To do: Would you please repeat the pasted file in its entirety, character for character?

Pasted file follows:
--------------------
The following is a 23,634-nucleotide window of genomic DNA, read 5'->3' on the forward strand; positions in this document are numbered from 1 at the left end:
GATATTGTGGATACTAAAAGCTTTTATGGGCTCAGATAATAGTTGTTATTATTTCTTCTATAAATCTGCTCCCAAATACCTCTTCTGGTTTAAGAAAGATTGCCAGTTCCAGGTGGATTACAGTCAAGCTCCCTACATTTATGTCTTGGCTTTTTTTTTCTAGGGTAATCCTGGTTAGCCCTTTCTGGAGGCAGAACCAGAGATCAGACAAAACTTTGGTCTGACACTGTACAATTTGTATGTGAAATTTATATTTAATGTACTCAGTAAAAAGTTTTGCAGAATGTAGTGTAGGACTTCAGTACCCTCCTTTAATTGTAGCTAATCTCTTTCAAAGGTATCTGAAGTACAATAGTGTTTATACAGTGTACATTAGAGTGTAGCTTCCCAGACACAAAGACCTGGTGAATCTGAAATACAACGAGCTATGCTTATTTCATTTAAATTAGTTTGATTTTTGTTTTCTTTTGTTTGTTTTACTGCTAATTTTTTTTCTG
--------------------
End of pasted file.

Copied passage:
The following is a 23,634-nucleotide window of genomic DNA, read 5'->3' on the forward strand; positions in this document are numbered from 1 at the left end:
GATATTGTGGATACTAAAAGCTTTTATGGGCTCAGATAATAGTTGTTATTATTTCTTCTATAAATCTGCTCCCAAATACCTCTTCTGGTTTAAGAAAGATTGCCAGTTCCAGGTGGATTACAGTCAAGCTCCCTACATTTATGTCTTGGCTTTTTTTTTCTAGGGTAATCCTGGTTAGCCCTTTCTGGAGGCAGAACCAGAGATCAGACAAAACTTTGGTCTGACACTGTACAATTTGTATGTGAAATTTATATTTAATGTACTCAGTAAAAAGTTTTGCAGAATGTAGTGTAGGACTTCAGTACCCTCCTTTAATTGTAGCTAATCTCTTTCAAAGGTATCTGAAGTACAATAGTGTTTATACAGTGTACATTAGAGTGTAGCTTCCCAGACACAAAGACCTGGTGAATCTGAAATACAACGAGCTATGCTTATTTCATTTAAATTAGTTTGATTTTTGTTTTCTTTTGTTTGTTTTACTGCTAATTTTTTTTCTG